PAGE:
Employers face a great deal of challenges in 2020 related to COVID-19, including lock down orders, supply chain disruptions, and virtually unprecedented economic uncertainty. The patchwork of state and federal responses to assist business, ranging from forgivable loans to deadline relief, does not currently extend to relief from the annual information reporting requirement under the Affordable Care Act. Applicable Large Employers (“ALEs”) are still required to file Form 1094-C and 1095-C with the IRS to report offers of health coverage made to eligible employees and their dependents, and this information will continue to be used to determine employee eligibility for Premium Tax Credits to purchase individual coverage on the Marketplace.
The deadline to provide 1095-C forms to employees and covered individuals is February 1, 2021 for tax year 2020. The content of these forms may be slightly different in 2020 to account for coverage provided through Individual Coverage Health Reimbursement Accounts (“ICHRAs”). If you do not sponsor an ICHRA benefit, the coding and data used to prepare the forms should not be any different than prior years. Additionally, state level reporting requirements in New Jersey and Washington, D.C. remain in effect. California is also implementing a new reporting requirement for tax year 2020. While the content of the forms filed with the states should be the same as those filed at the federal level, the process behind the filing may vary depending on the state’s requirements.
Employers who averaged over 50 full-time equivalent (“FTE”) employees per month in 2019 are considered ALEs and required to file Forms 1094/1095 for tax year 2020. This remains the case even where the employer is operating with a reduced workforce and expects to average fewer than 50 FTE employees per month in 2020. However, this reduction in workforce may result in the employer no longer being considered an ALE in 2021; this status change would in turn affect how the employer selects health coverage (large vs. small group status) and the ACA reporting obligation for tax year 2021. Looking ahead to 2021, the IRS has also released the affordability percentage for ACA calculations, setting the percentage at 9.83%. This constitutes a slight increase from 2020’s affordability percentage of 9.78%.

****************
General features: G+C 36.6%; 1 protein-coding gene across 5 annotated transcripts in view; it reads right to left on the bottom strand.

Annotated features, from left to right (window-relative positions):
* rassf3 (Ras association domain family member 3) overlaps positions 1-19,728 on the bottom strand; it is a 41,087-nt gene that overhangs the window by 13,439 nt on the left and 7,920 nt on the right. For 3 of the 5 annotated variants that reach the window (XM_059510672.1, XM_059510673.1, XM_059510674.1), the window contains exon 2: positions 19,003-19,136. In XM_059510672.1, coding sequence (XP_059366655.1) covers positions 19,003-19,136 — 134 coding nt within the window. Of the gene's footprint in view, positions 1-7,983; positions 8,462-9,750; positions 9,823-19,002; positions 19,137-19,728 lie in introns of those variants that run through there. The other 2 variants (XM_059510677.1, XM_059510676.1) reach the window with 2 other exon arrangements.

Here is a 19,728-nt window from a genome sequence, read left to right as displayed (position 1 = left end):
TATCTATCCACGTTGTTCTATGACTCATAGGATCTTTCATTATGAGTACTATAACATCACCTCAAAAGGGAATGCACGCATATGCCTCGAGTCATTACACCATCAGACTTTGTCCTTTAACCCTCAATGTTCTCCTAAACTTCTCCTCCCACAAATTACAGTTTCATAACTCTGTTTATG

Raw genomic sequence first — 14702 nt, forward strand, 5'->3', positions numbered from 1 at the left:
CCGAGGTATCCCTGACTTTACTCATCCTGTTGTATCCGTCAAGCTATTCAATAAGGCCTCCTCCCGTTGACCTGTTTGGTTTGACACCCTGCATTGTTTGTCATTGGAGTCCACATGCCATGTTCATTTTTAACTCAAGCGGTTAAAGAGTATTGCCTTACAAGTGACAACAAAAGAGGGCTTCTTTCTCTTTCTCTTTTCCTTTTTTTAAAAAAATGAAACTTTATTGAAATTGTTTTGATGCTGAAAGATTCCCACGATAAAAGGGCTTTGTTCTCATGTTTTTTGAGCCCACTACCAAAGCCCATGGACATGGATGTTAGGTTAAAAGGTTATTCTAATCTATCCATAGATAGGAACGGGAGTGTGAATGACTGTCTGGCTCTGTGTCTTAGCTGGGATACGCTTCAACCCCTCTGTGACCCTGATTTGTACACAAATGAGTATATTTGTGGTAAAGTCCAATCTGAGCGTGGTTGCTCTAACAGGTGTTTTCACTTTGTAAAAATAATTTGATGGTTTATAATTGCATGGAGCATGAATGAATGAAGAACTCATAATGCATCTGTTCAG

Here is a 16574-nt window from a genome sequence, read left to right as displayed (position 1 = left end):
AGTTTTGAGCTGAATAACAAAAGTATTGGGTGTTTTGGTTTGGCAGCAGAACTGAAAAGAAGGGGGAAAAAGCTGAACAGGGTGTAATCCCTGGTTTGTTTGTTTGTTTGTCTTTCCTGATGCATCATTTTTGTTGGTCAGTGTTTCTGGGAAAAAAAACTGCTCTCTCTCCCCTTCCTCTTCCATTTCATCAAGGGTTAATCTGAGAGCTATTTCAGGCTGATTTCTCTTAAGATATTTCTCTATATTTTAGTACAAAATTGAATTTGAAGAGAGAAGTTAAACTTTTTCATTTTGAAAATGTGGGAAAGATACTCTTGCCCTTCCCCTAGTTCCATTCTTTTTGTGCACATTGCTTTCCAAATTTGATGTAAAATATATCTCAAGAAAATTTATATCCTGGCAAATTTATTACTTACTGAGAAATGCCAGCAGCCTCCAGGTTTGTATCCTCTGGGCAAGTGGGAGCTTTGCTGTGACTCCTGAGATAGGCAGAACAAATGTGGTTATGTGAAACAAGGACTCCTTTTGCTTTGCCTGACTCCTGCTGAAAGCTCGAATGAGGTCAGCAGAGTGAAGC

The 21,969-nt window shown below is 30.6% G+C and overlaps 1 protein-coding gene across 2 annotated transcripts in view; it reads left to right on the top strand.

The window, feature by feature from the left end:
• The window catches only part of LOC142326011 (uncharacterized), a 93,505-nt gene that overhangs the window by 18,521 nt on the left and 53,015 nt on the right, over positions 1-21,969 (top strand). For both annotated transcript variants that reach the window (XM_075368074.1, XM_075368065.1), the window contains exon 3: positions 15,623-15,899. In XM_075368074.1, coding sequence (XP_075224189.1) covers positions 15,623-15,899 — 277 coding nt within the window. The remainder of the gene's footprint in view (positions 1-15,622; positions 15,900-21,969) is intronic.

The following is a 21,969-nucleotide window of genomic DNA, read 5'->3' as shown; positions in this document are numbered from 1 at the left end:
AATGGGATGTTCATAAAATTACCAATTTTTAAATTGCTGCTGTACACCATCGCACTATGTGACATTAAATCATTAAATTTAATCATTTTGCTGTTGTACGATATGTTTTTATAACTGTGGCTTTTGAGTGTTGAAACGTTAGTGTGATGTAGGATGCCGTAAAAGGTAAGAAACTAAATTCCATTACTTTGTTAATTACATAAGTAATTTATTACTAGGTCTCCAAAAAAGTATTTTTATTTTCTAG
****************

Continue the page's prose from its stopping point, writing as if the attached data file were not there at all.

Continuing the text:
Employers who have not experienced ACA penalties/information requests in prior years may look to 2020’s ACA reporting as an area to cut costs by avoiding/delaying the filing for 2020. Given that the IRS has taken the position that no statute of limitations exists for assessing Employer Shared Responsibility Payments (“ESRPs”) where coverage was not offered (or the IRS believes coverage was not offered to due missing Form 1094s/1095s), this is a dangerous approach that could result in substantial penalties in the future. For assistance with ACA reporting, whether that comes in the form of outsourcing the entire process to a third-party, help with completing the forms on your own, or responding to ESRP notices for prior years, please contact email@example.com for more information.
Please be aware that the determination of the requirements and the application of specific laws and regulations to each employee welfare plan and/or employer may differ due to a number of variables. Nothing in this newsletter should be construed as tax or legal advice.